Need to Know

At Model No., High Design and Craft Meets Modern Manufacturing

CEO Phillip Raub shares how the upstart furniture company uses 3D-printing and a made-to-order strategy to set their own exacting standards.

In this photo: Model No's BioBench. All photography courtesy of Model No.

Just over three years ago, furniture design and manufacturing company Model No. saw an opportunity to address a widespread frustration with the long lead times associated with custom orders. In the years since, fulfillment delays have reached all levels of the industry, but thanks to the forward thinking of its co-founders, and the company’s growth under CEO Phillip Raub, Model No. has remained impervious to the costly and frustrating delays.

The secret to its success lies in its manufacturing process: by maintaining an aptly-named “microfactory” in the Bay Area, Model No. produces only what is needed to fulfill client orders, which are automatically sent to production using on-site 3D-printers. 

“By not holding inventory and making products on demand, we reduce the amount of natural resources and energy required to manufacture our products,” says Raub, who has helmed the company since 2020. “By sourcing and manufacturing our products domestically we can significantly reduce the carbon footprint on shipping directly from our micro-factory and deliver our products in a matter of weeks, rather than months.”   

There’s no question that Model No. is an innovator; with recent showings at ICFF and San Francisco Design Week, it appears the industry is taking note—and taking interest. In an exclusive interview with Surface, Raub shares how the company plans to change the game of furniture manufacturing. 

In this photo: the Bolster chair, BioBench, and Amphora Hive pendant light.

Can you share a bit about your background and how it relates to your decision to join Model No.?

Throughout my career, I’ve been instrumental in identifying new customer segments and growing brands across a variety of categories like apparel, video games, connected home, and retail. Most recently, that focus has occurred at the confluence of technology and consumer products. In Model No., I saw a company and founding team that shared my passion to make a paradigm shift in the way that furniture is both manufactured and distributed.    

These days, design-minded, sustainability-focused consumers have so many options when it comes to selecting furniture. What makes Model No. products unique? What do you wish was better understood by consumers shopping directly from the company?

Time and materials. I have a great deal of respect for the craft of furniture making and lighting design. But a commissioned piece might take months if not years to produce. At Model No. we are using technology to speed up the development process, but are still including the element of high design and detailed handcrafted finishing. So what might take six months for an individual to design and craft, we can produce in six to eight weeks. Additionally, through the 3D printing process, we have the ability to use a non-petroleum based plant resin to manufacture many of our products.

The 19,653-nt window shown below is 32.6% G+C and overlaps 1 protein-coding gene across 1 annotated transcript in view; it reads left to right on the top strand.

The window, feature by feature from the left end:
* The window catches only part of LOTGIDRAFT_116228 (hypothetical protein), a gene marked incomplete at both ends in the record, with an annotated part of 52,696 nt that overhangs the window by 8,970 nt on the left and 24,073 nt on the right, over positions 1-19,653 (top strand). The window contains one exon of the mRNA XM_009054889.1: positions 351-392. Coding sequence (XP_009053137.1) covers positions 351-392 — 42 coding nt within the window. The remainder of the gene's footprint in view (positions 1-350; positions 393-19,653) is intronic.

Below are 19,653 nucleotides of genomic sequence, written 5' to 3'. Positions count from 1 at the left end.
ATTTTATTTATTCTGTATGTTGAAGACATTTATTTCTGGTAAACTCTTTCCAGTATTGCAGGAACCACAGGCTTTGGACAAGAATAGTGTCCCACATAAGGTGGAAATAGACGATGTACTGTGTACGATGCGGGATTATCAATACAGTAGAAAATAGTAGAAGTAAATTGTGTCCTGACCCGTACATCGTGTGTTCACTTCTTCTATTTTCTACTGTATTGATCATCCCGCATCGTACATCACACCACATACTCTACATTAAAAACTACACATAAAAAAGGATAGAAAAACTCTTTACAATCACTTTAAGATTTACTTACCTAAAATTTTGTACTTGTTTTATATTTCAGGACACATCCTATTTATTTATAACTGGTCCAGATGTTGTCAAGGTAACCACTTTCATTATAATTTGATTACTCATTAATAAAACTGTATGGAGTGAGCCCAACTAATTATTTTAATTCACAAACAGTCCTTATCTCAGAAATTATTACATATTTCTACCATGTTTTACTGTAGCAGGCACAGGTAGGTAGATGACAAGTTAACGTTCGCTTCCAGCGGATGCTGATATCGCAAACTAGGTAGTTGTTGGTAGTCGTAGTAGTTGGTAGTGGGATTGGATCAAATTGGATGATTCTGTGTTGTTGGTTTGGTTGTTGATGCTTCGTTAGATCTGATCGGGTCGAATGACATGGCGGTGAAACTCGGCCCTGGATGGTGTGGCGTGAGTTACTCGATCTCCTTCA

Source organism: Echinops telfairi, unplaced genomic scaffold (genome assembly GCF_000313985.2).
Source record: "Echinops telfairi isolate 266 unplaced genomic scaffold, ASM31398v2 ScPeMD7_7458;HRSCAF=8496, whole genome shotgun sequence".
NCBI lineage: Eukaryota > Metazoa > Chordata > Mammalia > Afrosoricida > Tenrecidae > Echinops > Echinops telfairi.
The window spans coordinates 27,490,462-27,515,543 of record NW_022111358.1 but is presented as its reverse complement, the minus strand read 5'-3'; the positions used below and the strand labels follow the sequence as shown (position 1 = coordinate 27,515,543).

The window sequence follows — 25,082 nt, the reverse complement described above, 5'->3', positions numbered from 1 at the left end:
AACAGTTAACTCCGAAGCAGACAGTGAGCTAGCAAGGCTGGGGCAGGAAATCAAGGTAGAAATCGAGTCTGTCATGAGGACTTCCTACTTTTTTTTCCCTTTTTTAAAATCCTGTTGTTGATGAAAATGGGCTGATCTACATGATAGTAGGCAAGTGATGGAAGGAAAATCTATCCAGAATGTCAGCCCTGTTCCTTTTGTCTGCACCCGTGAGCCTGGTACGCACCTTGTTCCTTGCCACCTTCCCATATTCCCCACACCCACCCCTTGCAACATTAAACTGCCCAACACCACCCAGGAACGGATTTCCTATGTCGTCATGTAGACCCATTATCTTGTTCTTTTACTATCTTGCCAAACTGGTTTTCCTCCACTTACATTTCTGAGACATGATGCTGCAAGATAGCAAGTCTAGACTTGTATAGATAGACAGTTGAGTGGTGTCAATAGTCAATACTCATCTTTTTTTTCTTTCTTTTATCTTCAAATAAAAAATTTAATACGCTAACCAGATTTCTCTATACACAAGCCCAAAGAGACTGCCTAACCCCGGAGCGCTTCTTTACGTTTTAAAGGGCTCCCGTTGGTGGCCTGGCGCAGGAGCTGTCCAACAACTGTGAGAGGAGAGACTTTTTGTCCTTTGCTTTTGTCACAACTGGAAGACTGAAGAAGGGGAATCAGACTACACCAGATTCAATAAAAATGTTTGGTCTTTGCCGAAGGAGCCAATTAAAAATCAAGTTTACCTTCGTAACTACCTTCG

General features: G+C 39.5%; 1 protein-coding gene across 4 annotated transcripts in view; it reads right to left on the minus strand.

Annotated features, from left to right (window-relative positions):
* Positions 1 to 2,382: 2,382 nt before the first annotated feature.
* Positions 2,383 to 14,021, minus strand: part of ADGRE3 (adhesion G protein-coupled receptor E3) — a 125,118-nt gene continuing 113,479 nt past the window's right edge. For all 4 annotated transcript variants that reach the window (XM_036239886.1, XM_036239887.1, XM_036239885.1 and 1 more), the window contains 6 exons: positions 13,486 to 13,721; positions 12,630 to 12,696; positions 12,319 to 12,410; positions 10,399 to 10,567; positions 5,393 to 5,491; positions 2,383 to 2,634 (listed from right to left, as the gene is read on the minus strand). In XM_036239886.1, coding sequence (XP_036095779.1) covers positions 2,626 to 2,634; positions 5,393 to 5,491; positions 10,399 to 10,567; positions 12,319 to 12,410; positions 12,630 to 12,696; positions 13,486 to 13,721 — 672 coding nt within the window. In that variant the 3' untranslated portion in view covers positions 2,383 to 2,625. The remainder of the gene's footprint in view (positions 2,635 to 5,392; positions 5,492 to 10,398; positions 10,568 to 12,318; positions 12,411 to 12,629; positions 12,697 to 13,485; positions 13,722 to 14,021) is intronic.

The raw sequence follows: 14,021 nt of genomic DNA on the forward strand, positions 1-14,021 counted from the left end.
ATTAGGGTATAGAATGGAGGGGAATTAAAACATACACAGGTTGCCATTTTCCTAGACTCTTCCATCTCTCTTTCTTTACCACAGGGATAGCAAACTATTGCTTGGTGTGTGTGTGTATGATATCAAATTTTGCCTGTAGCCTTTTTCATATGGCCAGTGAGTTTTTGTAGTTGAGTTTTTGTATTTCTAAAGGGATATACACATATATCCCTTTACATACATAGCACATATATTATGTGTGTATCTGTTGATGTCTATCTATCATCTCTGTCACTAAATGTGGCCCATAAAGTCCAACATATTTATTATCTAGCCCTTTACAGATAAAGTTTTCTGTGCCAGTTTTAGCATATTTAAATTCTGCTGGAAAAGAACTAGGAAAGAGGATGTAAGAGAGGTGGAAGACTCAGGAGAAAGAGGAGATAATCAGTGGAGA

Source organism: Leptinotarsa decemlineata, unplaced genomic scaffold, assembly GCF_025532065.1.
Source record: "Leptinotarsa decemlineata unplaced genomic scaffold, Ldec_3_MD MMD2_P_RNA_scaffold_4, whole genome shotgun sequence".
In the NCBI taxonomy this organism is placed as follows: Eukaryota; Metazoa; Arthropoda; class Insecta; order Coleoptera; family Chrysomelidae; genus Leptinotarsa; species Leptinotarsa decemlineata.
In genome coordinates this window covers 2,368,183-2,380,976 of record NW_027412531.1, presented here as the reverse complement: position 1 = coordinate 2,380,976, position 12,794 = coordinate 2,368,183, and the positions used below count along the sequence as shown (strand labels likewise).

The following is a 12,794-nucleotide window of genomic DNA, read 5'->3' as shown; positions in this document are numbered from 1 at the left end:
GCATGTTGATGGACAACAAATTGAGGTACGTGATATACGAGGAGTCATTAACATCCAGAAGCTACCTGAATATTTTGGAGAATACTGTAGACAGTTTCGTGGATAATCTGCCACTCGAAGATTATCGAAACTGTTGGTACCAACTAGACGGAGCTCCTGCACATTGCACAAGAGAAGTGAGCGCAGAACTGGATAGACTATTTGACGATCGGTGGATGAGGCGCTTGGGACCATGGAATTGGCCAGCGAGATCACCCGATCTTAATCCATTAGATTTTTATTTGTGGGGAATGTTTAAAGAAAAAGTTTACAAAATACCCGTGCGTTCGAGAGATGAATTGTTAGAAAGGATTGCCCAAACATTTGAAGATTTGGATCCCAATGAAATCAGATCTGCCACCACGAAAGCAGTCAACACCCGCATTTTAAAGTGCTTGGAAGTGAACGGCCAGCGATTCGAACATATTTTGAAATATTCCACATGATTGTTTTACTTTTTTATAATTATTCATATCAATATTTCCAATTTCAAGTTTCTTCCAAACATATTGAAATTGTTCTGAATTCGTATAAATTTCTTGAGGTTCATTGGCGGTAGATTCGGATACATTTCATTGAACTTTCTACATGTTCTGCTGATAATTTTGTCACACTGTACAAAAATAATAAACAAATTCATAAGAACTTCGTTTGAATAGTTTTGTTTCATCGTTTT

In this photo: The Bolster chair.

I’m really interested in something I read on Model No.’s blog, which indicates that furniture can be customized to order at no additional cost. How is this possible when it takes time and attention to change a digital design file or CAD template?

Because we don’t carry any inventory other than raw materials, we aren’t wasting production time on excessive prints. Through 3D printing we have the ability to print a chair and a light shade, for example, using the same printer during a continuous print run. These production techniques allow us to minimize our labor and material costs, thus keeping our costs in line with our industry peers.

How does Model No.’s proximity to the Bay Area’s tech community impact your vision of scalability, growth, collaborative workflows within the company, and innovation?

It helps in attracting talent and having access to a community that understands our progressive vision, but being in the Bay Area isn’t essential to our long-term growth—in fact it’s important that we quickly step outside of the technology shadow. The biggest obstacle that we currently face is getting more people to touch and feel our products. The minute consumers see our products in-person they instantly appreciate the quality and craftsmanship that goes into our work.

In this photo: the Solis Adirondack chairs and coffee table.

How has the company grown since you joined? What are your goals for the  future?

When I joined the company two years ago, it was primarily in the research, development, and learning phase. We were still exploring our capabilities and learning a lot about our customers. In the past year, the biggest change I’ve seen is in two areas. One is the people and our team; we have a highly passionate and talented team that is focused on developing exquisite designs, making quality products with an unwavering care for the customer experience and the environment. For the second, we are leaning in and trusting the technology to improve our speed to market and expanding our design and production capabilities. My hope and biggest fear is that we aren’t too early. I’m very confident our model is the blueprint for the future of furniture manufacturing and I hope we can share our experiences to foster change.  

Model No. is a member of The List , the destination for all things Surface -approved. Want to join The List ? Contact our team to find out how to apply.



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